The Eddy on Netflix evokes the self-indulgent power of jazz

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In case it wasn’t already obvious, director Damien Chazelle loves music. Like really loves it. The now-famous director was once on a doomed quest to become a professional jazz drummer when he studied at Princeton High School, and the fact that he had an especially intense tutor will come as no surprise to fans of his breakout film, Whiplash. Then there was his band at Harvard, Chester French, and, of course, La La Land, his heartfelt, timeless ode to the musical.

Just as music has characterized and defined the director’s life, so it does with The Eddy, a just-released limited series for Netflix in which Chazelle appears to have been able to fill its eight-hour duration with as much jazz as he can squeeze. Here it's the show’s entire language and the structural glue that holds it all together. It almost feels like TV made from jazz. But for all The Eddy’s entertaining glamor and emotional weight, it’s held back by aimlessness and overindulgence.

The Eddy is the story of a Parisian jazz club and the band of the same name that ply their rambunctious trade there nightly. However, the club founded by Elliot Udo (André Holland, Moonlight) is struggling financially. This famous New York musician has to manage business interests that get increasingly murky, his extremely tiresome daughter, Julie, and the dysfunctional band while it records an all-important album.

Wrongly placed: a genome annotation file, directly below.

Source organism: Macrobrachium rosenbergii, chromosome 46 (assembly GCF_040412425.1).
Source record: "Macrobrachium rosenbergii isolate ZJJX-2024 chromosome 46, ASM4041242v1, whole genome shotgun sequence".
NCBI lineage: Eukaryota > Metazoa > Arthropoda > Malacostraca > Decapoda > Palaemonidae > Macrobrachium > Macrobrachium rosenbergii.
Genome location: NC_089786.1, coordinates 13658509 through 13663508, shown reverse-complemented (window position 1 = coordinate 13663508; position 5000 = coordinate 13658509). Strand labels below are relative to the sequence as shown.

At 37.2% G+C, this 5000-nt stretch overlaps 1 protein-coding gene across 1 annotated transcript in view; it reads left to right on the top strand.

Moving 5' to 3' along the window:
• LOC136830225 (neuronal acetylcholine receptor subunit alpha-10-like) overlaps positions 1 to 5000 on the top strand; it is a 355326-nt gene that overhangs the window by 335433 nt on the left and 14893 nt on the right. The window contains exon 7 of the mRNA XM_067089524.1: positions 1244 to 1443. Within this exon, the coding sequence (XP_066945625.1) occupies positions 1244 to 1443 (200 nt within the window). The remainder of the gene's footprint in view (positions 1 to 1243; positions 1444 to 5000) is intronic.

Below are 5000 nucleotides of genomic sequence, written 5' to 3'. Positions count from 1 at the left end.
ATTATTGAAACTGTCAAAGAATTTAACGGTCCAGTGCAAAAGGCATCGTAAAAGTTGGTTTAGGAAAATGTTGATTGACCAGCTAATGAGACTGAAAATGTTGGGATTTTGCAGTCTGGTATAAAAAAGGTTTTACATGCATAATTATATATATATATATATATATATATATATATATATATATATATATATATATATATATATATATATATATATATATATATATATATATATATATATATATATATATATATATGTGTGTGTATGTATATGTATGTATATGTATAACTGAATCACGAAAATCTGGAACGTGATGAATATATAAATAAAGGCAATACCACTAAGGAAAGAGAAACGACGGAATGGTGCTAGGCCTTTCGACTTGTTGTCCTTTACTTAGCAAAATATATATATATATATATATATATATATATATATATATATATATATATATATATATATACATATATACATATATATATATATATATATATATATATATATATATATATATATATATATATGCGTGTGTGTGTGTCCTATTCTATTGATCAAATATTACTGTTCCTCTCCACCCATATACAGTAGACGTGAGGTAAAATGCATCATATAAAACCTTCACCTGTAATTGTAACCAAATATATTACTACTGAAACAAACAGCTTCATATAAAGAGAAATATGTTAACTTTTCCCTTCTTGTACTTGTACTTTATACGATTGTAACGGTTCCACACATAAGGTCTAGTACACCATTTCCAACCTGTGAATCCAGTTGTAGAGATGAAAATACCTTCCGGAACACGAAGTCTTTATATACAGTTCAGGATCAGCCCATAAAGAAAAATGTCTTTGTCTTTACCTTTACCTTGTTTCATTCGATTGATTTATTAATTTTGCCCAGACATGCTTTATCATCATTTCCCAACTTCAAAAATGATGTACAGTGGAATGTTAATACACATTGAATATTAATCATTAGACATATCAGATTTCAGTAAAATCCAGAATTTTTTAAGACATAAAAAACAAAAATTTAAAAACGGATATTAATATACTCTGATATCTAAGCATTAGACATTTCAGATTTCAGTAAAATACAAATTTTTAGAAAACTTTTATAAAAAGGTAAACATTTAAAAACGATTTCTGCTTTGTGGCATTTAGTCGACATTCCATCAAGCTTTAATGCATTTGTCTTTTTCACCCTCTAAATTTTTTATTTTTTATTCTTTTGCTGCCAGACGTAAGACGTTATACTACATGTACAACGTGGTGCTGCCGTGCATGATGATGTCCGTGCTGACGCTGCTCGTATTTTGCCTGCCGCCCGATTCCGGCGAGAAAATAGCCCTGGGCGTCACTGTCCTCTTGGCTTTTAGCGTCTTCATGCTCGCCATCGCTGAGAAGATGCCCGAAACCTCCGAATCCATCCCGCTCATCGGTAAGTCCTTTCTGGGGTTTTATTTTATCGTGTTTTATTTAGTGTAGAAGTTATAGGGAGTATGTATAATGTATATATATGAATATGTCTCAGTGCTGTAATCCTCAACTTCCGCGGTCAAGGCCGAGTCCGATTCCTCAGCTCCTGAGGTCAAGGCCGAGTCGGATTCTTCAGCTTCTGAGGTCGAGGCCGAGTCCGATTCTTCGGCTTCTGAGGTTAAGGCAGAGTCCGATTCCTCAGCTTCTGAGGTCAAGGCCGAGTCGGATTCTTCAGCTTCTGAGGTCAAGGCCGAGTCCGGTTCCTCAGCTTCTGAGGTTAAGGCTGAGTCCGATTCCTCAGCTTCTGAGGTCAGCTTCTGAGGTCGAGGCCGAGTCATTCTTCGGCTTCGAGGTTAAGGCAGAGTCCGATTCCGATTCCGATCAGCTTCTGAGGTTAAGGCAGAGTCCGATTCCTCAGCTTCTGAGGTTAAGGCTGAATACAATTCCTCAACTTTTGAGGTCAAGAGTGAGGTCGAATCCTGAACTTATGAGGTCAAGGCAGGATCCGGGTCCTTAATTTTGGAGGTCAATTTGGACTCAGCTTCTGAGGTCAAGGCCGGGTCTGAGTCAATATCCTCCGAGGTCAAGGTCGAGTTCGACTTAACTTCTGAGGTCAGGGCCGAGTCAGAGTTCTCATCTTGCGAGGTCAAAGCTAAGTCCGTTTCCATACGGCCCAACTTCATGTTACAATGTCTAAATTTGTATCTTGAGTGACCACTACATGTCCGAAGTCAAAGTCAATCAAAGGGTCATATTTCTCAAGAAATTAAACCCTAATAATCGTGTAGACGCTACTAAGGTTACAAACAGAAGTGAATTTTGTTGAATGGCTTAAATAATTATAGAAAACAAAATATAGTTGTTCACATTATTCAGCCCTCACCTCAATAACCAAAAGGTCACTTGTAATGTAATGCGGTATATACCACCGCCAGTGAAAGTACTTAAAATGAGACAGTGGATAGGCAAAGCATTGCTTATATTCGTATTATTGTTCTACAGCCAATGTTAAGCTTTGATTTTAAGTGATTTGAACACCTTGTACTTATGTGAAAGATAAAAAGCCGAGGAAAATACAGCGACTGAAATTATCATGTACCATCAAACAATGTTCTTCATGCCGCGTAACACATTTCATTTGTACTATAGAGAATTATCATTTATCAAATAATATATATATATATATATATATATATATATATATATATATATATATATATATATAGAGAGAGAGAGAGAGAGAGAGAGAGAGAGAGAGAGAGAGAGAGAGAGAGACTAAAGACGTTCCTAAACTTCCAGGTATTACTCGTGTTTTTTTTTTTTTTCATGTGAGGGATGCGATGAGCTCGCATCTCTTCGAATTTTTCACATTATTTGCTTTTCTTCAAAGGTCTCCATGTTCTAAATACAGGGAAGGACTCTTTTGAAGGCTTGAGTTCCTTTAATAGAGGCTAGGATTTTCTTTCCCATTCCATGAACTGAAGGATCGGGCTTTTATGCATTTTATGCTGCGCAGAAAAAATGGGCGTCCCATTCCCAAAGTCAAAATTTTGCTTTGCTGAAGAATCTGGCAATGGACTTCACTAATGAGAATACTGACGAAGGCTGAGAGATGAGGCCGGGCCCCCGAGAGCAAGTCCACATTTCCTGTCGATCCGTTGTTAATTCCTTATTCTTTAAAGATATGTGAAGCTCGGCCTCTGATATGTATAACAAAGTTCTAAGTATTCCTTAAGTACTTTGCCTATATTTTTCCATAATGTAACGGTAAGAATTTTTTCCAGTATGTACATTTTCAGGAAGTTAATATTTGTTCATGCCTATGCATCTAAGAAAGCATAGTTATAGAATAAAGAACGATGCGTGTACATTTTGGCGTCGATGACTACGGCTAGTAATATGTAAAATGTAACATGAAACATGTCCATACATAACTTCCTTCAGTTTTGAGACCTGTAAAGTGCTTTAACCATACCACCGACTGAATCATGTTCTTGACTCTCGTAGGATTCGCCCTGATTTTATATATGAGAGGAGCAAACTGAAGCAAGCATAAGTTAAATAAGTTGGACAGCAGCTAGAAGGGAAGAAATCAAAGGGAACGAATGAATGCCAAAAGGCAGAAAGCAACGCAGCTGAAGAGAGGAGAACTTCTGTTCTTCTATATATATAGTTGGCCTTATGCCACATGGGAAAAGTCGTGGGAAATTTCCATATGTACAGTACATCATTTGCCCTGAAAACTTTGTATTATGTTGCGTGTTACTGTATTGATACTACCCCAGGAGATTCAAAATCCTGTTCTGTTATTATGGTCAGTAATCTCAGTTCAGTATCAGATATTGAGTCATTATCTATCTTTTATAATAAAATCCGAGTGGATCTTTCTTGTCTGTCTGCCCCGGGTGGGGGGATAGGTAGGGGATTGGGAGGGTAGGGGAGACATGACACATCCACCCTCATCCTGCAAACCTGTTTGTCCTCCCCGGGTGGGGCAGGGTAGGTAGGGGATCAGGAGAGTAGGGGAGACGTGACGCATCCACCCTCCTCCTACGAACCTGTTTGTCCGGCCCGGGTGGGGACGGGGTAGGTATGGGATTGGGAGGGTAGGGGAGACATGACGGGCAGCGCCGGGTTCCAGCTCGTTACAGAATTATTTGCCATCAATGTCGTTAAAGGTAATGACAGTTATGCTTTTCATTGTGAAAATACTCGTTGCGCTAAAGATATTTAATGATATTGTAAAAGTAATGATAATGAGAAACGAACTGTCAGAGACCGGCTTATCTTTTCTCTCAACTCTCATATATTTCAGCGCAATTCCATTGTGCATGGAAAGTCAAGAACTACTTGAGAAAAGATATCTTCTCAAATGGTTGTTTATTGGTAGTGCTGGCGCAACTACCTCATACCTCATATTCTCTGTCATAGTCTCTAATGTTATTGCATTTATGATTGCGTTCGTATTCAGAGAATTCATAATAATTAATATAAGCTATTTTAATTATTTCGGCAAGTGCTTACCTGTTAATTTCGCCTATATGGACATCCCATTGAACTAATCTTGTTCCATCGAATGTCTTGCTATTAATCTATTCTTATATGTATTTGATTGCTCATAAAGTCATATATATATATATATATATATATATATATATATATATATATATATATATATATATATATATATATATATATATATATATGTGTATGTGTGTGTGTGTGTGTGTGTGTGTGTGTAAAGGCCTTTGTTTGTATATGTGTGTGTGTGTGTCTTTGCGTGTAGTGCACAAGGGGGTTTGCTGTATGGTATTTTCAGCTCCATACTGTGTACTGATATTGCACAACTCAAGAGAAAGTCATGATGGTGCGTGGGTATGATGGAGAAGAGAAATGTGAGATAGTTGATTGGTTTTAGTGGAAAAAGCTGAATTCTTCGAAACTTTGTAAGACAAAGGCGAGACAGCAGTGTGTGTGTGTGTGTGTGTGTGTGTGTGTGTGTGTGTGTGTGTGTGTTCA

The Eddy trumpets onto the streaming scene in a time of booming renaissance for jazz more widely. In recent years, the genre’s popularity has exploded. Spotify reported in 2018 that listens to their Jazz UK playlist have more than doubled, with artists like the Ezra Collective, The Comet is Coming, and Kamasi Washington revitalizing the genre and repurposing it for our turbulent present. In short, jazz is cool now. The Eddy thinks it’s pretty cool, too. And it is, for the most part.

At first, however, it may put some people off. The show’s title card invites you into this “série originale netflix” and most of the cast in this flit between fluent French and English effortlessly. Its tone and style certainly won’t be for everyone. The musical numbers – of which there are many – often outstay their welcome, so if you have anything against jazz, I wouldn’t bother watching. And as we start in the crowd watching the band, they seem haughty and aloof, moaning at each other for minor mistakes.

This first impression fades when you realize The Eddy doesn’t take itself as seriously as it initially seems. Farid’s wife Amira (Leïla Bekhti), gently teases them for their snobbishness, and as they play an al fresco wedding gig, the bride mutters that she wishes they’d change their “elevator music” for something more popular. Even the bank refuses to support the club because they’re “not French enough.”

But it’s The Eddy's structure that gets under its characters' highfalutin skin. Each episode is named after one character and is then mostly driven by the baggage that person bring to each gig. These mini-narratives give the show the feel of an anthology, and that was a strong creative choice. As Katarina struggles to get the support from the state her disabled father needs and Sim gets desperate in his efforts to get his terminally-ill mother to Mecca, we see the real diversity that enriches Paris’ shabby banlieues. Beyond a poster reading “Strength in diversity” in the background and a copy of James Baldwin’s The Price of the Ticket, the importance of diversity isn’t commented on or emphasized. It’s just there.